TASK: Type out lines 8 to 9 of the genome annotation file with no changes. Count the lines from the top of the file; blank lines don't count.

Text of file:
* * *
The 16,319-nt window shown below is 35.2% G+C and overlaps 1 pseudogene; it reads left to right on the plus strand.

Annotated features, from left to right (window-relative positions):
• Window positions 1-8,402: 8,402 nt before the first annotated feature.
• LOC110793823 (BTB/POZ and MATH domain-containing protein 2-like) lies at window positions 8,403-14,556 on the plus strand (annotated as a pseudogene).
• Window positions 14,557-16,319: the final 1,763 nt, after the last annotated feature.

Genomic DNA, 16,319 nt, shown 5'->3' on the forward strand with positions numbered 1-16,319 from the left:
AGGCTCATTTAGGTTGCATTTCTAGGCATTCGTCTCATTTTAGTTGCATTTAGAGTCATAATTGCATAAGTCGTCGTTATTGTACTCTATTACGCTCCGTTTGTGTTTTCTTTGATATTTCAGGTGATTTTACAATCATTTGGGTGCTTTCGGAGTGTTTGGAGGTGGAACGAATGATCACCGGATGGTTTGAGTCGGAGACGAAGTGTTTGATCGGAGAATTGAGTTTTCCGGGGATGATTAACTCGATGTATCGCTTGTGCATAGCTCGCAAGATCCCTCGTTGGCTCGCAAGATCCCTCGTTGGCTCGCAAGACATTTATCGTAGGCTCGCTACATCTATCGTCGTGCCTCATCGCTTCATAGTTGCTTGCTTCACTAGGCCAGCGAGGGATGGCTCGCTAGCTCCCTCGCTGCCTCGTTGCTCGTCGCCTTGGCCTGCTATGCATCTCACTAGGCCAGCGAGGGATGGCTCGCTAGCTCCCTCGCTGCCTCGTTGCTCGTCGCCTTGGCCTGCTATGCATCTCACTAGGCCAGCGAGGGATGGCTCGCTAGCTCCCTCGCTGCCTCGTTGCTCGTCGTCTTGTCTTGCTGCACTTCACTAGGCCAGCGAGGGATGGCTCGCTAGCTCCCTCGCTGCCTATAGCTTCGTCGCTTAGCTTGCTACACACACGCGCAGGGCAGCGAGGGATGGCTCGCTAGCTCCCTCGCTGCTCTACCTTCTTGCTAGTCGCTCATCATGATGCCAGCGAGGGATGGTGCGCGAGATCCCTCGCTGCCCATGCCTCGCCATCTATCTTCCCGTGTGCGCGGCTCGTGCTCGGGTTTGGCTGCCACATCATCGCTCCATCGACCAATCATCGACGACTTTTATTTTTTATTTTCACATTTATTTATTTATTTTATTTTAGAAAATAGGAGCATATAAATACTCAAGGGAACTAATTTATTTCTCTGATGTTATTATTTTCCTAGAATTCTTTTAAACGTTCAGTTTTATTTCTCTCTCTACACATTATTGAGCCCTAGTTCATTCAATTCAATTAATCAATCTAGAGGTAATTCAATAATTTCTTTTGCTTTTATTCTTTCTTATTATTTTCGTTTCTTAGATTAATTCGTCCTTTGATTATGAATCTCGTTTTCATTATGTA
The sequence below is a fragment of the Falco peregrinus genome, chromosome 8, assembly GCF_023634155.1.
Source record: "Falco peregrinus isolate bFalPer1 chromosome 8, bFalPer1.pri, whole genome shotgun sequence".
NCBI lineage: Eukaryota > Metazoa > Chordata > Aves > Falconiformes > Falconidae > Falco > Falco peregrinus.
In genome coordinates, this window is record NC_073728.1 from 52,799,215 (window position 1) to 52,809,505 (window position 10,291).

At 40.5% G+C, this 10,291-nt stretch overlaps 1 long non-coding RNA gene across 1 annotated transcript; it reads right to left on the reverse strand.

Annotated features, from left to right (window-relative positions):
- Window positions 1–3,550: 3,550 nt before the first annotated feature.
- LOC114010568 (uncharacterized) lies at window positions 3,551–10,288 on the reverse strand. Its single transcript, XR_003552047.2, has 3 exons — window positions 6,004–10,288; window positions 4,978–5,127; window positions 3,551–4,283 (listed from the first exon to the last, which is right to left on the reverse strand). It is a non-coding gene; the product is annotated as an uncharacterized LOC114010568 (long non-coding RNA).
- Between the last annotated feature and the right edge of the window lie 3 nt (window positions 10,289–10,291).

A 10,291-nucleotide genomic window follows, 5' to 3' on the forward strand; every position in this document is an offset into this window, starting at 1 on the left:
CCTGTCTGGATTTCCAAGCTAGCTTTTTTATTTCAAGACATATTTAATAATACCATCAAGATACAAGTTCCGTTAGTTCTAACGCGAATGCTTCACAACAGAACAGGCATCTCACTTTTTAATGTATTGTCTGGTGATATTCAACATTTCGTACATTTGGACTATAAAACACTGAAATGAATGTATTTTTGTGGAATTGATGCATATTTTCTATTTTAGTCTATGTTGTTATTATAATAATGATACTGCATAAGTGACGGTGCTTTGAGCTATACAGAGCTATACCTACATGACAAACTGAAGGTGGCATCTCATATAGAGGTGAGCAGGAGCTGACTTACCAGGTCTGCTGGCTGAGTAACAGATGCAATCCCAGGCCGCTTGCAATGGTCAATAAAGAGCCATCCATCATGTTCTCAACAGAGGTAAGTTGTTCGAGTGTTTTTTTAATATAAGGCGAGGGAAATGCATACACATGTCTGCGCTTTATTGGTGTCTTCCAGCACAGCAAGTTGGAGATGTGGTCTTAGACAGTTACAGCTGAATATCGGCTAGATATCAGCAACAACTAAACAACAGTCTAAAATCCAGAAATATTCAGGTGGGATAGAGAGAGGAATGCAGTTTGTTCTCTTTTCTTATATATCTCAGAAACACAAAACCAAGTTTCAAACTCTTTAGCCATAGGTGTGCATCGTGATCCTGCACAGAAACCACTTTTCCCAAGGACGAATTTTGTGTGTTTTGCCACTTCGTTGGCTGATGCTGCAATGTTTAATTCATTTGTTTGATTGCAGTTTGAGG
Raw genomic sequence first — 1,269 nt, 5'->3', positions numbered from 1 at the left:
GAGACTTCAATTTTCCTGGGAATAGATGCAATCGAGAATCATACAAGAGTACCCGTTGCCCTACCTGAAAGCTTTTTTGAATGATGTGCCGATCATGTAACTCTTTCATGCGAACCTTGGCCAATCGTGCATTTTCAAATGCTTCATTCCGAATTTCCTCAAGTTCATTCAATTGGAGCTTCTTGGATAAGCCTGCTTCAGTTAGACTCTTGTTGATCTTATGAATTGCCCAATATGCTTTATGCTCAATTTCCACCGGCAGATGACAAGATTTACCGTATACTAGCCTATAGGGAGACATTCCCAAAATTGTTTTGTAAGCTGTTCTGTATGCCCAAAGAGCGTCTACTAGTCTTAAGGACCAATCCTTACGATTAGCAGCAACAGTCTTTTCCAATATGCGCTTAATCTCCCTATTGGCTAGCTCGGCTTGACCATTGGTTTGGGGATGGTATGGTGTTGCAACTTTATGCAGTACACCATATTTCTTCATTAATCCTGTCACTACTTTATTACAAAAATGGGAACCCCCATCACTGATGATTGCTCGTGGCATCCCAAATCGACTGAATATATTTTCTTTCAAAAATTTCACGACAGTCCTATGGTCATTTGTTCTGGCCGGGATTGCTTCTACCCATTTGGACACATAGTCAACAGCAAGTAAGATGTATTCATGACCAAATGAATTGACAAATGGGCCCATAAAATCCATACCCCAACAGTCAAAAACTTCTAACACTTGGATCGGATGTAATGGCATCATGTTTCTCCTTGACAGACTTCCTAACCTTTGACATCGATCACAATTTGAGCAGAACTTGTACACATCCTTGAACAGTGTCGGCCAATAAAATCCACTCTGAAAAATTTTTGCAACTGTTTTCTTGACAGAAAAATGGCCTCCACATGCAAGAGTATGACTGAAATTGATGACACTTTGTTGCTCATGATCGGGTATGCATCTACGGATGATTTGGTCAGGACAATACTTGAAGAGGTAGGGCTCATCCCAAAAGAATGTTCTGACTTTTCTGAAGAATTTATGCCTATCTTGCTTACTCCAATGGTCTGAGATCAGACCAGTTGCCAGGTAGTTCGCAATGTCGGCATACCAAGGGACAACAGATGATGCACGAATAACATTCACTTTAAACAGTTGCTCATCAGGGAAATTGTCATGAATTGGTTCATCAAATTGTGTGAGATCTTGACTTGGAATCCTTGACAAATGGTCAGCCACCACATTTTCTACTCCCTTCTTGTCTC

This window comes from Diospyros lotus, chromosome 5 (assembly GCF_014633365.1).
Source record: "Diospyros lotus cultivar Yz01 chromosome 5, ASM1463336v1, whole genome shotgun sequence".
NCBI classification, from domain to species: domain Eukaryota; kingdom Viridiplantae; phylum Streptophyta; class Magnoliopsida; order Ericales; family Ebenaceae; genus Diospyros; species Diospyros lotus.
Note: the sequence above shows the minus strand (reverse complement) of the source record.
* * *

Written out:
The sequence below is a fragment of the Falco peregrinus genome, chromosome 8, assembly GCF_023634155.1.
Source record: "Falco peregrinus isolate bFalPer1 chromosome 8, bFalPer1.pri, whole genome shotgun sequence".